Treasure Planet Blu-ray, Video Quality
Even lesser Disney animated feature films earn A-class treatments. Treasure Planet has never soared so high, and only the slightest hint of artifacting and banding (some of which is inherited from the source, as is the case with the Etherium clouds in the opening shot) hold the studio's 1080p/AVC-encoded video transfer back from perfection. Colors are rich and radiant, primaries are subdued but potent, black levels are as dark and deep as a black hole (quite literally at the 42-minute mark), and contrast is dialed in beautifully and consistently. Detail is terrific as well. The animators' hand-drawn line art is crisp, refined, and free of aliasing, computer-generated elements and traditionally animated characters blend nicely, and the Deep Canvas-painted CG sets look exactly as intended. Add to that a pristine image, a technically proficient encode, and very few issues to speak of and you have yet another Disney knockout.
Treasure Planet Blu-ray, Audio Quality
Treasure Planet sails the deadly Etherium seas with a brisk, spirited DTS-HD Master Audio 5.1 surround track. Fiery supernova debris hurtles past the bow of the RLS Legacy. A black hole roars and hisses as a helpless crew is dragging into its maw. Space whales glide alongside an astonished young man. A massive portal open upon far-flung, sometimes volatile worlds. A giant energy beam slices through the center of a planet and sends a sea of treasure hurtling into an opening abyss. And those are just some of Planet's more notable sonic showcases. Through it all, LFE output grants fitting power, weight and presence to everything Jim encounters on his adventure, as well as providing a sense of ever-present atmosphere to the oceans of space. The rear speakers deliver too, erupting with activity at a moment's notice, supporting the quietest of scenes, sending Morph careening from channel to channel, and creating an immersive soundfield regardless of whether Jim's feet are planted on the ground, on a ship's deck, or on the surface of a mechanical planet. Directionality is a tad superficial at times, sure (the sound designers have a bit too much fun with B.E.N.), but it's harmless and all a part of the intended experience. It only helps that dialogue is clean, clear and perfectly prioritized throughout, and rarely subject to the whims of the film's more bombastic sequences. All said, Treasure Planet delivers on its AV potential.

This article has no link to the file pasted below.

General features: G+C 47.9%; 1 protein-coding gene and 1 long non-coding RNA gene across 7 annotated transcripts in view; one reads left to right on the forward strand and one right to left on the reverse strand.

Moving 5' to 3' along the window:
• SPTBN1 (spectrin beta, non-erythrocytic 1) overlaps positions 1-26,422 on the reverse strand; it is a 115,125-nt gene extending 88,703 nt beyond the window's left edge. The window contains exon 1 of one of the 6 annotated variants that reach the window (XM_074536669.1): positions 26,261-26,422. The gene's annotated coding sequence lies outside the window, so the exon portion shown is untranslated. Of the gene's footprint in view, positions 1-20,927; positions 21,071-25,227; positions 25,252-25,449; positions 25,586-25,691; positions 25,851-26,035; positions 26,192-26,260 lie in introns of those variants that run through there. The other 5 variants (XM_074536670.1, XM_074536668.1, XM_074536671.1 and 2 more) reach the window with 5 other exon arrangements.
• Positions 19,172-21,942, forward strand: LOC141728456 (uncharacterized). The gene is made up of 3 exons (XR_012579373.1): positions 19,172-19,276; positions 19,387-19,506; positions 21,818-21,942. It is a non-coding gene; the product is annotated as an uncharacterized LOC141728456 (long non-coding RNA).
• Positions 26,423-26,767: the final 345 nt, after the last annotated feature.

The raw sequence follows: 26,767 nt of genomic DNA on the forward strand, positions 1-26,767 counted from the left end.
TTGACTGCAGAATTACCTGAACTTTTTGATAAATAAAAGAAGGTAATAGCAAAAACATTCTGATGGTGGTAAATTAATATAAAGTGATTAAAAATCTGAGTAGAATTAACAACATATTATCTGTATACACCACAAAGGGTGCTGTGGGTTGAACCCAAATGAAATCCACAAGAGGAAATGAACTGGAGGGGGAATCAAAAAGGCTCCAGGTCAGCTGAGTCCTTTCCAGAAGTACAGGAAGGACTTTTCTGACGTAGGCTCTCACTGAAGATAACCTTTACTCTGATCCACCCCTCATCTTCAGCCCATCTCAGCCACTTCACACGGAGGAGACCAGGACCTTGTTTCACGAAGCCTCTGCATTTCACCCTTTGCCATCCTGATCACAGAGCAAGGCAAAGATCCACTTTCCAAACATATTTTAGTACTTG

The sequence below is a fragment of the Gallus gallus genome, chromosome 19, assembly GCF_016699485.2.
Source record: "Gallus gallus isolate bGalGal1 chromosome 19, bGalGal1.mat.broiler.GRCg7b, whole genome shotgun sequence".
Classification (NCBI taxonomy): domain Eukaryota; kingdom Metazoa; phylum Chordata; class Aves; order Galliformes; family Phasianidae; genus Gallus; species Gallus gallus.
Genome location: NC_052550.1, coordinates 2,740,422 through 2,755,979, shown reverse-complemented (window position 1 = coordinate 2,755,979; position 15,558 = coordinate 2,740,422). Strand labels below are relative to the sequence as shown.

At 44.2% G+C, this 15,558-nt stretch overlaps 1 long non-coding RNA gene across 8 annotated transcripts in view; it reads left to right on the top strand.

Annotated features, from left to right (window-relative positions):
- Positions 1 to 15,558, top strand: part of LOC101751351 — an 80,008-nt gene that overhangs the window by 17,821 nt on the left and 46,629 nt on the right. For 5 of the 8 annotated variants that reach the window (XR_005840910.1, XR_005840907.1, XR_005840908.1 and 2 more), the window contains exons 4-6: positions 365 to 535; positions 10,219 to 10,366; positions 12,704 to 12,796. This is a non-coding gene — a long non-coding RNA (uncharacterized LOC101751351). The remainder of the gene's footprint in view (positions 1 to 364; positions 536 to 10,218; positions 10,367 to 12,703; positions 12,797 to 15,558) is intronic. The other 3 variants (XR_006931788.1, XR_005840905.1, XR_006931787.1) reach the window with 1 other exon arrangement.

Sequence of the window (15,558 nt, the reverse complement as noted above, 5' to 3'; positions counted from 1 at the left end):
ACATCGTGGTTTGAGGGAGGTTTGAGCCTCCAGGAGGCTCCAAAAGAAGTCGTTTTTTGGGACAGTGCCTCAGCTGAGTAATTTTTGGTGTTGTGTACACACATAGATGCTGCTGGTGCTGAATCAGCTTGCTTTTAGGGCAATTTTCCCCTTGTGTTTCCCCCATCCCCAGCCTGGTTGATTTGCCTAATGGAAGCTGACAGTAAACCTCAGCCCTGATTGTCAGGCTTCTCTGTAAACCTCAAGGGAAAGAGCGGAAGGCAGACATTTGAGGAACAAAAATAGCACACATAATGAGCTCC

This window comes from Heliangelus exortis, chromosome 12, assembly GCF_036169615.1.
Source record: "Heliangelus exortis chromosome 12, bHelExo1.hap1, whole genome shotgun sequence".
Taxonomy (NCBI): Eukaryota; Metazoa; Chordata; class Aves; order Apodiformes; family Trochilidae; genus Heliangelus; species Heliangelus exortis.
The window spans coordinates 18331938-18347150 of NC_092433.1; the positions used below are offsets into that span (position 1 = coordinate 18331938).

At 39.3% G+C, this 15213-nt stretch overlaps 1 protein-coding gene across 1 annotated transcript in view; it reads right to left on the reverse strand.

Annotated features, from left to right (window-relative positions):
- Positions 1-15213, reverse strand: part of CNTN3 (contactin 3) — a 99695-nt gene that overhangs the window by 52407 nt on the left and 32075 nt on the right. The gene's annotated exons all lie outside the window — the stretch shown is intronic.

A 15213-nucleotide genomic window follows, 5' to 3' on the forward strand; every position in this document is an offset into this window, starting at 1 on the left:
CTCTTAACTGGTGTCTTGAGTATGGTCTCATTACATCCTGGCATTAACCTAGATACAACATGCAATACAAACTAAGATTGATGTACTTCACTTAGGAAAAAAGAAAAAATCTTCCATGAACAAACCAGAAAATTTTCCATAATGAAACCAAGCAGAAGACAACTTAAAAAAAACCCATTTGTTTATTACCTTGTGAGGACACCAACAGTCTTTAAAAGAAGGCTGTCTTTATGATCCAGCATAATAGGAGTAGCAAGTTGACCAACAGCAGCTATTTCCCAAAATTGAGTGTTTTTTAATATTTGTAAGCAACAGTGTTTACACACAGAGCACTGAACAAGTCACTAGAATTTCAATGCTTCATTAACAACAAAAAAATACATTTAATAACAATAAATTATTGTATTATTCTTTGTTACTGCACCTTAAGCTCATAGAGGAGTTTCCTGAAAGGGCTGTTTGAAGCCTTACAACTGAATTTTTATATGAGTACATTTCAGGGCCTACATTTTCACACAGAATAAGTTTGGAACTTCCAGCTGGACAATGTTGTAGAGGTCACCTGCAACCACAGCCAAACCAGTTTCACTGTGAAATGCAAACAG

Treasure Planet Blu-ray, Special Features and Extras
Treasure Planet Blu-ray, Overall Score and Recommendation
Treasure Planet isn't a Disney classic by any means. It bombed at the box office, split audiences and critics, and remains one of Disney's post-Renaissance failures. Still, young, solar-surfing Jim Hawkins and crusty, cybernetically enhanced pirate cap'n John Silver keep Disney's 43rd animated feature afloat and make it worth watching, perhaps even worth owning if your kids adore sailing the Seven Seas -- or any seas really, Etherium or otherwise -- with swashbucklers and scallywags, be they from the 18th century or beyond. At least the studio's Blu-ray release won't disappoint. With an excellent video transfer, an arresting DTS-HD Master Audio track, and a stash of valuable extras, it's sure to please fans and even bring a few newcomers aboard.
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Treasure Planet Blu-ray, News and Updates
• The History of Disney's Treasure Planet - July 2, 2012
The famous novel "Treasure Island" is turned into an animated adventure in space by Disney's team of top animation artists. Four years in the making, it is now available on Blu-ray for the first time. Join us for a comprehensive look at the history and making of ...
• Upcoming Disney Catalog Releases for 2012 (Updated) - June 26, 2012
This year, Walt Disney Studios Home Entertainment will bring over thirty catalog entries to Blu-ray. The scheduled films span across Disney's different distribution branches, and while the studio has previously hinted at certain titles - such as The Color of Money, ...